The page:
A few little things happened in LGBT-related politics this week, hmm?
- The Department of Justice announced that it has concluded that the part of the Defense of Marriage Act (DOMA) preventing the federal government from recognizing legal marriages of same-sex couples is unconstitutional. The DOJ will therefore not defend it in two pending cases in the Second Circuit or two consolidated DOMA cases in the First Circuit. Sen. Dianne Feinstein (D-CA) and Rep. Jerrold Nadler (D-N.Y.) have said they will file bills to repeal DOMA. Republicans, at least so far, have been fairly silent, according to the New York Times.
- Ted Olson, lead attorney in California’s Proposition 8 case, announced that he is asking the Ninth Circuit U.S. Court of Appeals to lift a stay on a district court ruling that found Prop 8 unconstitutional. If the court agrees, same-sex couples could again marry in California.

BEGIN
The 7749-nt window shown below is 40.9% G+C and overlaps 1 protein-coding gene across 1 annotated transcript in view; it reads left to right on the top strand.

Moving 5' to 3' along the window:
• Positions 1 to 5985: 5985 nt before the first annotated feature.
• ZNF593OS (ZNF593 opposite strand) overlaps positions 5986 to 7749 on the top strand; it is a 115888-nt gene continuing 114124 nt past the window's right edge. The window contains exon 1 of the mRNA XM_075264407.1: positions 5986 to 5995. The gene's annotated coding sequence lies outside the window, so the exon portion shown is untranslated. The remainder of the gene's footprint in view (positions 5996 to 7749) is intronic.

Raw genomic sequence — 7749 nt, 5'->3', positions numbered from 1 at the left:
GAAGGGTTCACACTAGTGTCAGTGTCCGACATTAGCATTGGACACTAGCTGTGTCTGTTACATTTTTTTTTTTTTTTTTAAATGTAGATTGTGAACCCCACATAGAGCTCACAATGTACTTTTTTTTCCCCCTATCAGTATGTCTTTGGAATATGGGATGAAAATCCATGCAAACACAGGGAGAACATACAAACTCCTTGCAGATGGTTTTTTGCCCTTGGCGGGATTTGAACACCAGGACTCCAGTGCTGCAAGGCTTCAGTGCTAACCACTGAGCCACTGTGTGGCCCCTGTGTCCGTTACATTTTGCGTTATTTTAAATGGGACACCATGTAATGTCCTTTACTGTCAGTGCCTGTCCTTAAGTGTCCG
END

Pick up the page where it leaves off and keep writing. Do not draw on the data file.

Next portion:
- The Governor of Hawaii, Neil Abercrombie (D), signed the state’s civil union law. Couples can be united, civilized, unionized, or whatever the verb is starting next January 1.
- The Maryland Senate passed a marriage equality bill, 25-22. The House began debate on the measure today.
- The Montana Senate passed a bill repealing the state’s sodomy laws. At the same time, the House passed a bill that would repeal sexual orientation- and gender identity-inclusive antidiscrimination laws in Missoula.
- North Carolina state Senator James Forrester (R-Gaston) filed a bill to ask voters to approve a constitutional ban on recognition of marriage or other legal relationships for same-sex couples. Republicans won control of the legislature last November for the first time in over a century.
Around the world:
- The first civil partnerships in Ireland have already taken place—the waiting period was waived in two cases because of the serious illnesses of two of the applicants.